U. must engage in competitive bidding processes
Academy Bus, the vendor which has provided the New Brunswick/Piscatway campuses with bus service for the last 10 years, will be replaced next year by another outside vendor First Transit of Aberdeen, Scotland, United Kingdom, if University President Richard L. McCormick and others in the University administration are allowed to continue their race to the bottom.
This is an important issue to American Federation of Teachers-Rutgers because thousands of our members — faculty, staff and graduate employees — use the bus service every year. This is an important issue to students and working people in our communities because unionized bus drivers will be replaced by lower-paid drivers with no job security or benefits, no chance to speak out on health and safety concerns or report problems without retaliation. This is an important issue for student fee-payers because a lawsuit charging University executives with rigging the bid to favor the new vendor raises questions of ethics and indicates that there may not be any savings for the University from the new contract. In light of a recent report issued by the New Jersey State Comptroller, we should all question the process by which this bid was awarded. In his report, Comptroller Matthew Boxer cited numerous instances when the University did not follow commonly accepted practices of competitive bidding and questioned how many millions have been wasted through the process by which the University awards these lucrative contracts. We should all wonder whether this lack of competitive bidding is a partial reason for rising tuition and skyrocketing student fees.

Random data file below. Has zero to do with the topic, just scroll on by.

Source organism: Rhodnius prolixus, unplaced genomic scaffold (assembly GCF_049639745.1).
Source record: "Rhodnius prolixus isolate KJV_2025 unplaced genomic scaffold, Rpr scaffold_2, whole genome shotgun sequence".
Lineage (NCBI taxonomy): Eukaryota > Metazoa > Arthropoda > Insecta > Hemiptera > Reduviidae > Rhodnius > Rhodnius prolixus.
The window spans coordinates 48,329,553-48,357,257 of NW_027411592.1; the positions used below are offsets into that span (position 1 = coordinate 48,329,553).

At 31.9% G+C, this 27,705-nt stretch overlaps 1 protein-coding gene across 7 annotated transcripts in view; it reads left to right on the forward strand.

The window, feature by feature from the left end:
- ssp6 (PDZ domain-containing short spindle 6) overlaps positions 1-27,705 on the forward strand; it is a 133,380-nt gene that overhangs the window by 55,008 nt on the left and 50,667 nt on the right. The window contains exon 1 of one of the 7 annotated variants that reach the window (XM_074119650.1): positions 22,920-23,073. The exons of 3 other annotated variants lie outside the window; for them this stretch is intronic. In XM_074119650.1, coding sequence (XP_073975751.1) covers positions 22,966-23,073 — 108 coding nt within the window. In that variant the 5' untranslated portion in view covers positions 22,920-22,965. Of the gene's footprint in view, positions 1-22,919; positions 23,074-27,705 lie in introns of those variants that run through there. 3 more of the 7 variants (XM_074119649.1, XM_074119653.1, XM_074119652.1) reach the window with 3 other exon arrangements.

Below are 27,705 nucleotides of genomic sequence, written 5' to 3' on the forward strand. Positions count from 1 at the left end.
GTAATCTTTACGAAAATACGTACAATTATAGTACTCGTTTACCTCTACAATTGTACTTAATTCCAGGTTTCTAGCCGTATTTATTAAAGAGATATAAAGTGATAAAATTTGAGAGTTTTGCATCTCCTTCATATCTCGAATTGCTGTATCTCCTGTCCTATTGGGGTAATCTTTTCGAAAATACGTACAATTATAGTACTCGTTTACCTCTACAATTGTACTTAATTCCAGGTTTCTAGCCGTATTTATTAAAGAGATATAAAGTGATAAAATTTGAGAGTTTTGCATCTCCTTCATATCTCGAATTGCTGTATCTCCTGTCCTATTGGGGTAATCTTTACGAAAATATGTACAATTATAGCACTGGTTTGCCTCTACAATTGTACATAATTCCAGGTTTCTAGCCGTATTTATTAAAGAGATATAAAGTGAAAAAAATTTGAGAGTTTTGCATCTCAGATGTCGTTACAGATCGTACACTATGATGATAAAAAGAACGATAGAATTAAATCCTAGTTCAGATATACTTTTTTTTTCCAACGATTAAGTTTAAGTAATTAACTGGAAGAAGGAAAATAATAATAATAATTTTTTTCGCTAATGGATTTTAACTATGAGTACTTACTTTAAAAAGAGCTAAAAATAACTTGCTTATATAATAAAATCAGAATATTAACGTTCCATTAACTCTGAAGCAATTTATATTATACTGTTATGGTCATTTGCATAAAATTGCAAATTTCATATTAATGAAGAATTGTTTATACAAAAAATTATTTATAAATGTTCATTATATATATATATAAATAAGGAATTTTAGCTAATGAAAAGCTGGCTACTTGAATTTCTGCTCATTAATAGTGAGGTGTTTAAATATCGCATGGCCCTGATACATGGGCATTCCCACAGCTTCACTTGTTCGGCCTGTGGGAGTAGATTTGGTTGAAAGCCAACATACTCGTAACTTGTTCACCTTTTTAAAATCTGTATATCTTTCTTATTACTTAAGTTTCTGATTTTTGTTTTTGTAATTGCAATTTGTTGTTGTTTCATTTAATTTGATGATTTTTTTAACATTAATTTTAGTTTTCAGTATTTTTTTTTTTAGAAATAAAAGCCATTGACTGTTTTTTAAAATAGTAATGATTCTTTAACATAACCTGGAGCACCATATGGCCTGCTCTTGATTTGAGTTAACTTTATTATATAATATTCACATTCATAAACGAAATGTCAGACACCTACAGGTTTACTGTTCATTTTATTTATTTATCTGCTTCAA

Academy Bus itself experienced a significant learning curve when it assumed the contract 10 years ago. Those of us who were here at the time remember that the drivers were inexperienced, buses were scruffy and breakdowns did not always receive a speedy response. Over the years, we have seen significant improvement. The drivers joined a union, increased their earnings and security and were able to obtain the training they needed.
Are we going back down to the bottom of the slope again? When the University can bus its donors to Newark for a fundraiser and fly head football coach Greg Schiano on his recruiting rounds in a helicopter, shouldn't we have bus drivers with a living wage, job security and protection when they report hazards?
AFT-Rutgers joins our student allies and our colleagues in the New Jersey AFL-CIO in calling on the University to restart the bidding process for campus bus service.
Lucye Millerand is president of the Union of Rutgers Administrators-American Federation of Teachers Local 1766. University Professor Adrienne Eaton is president of AAUP-AFT.
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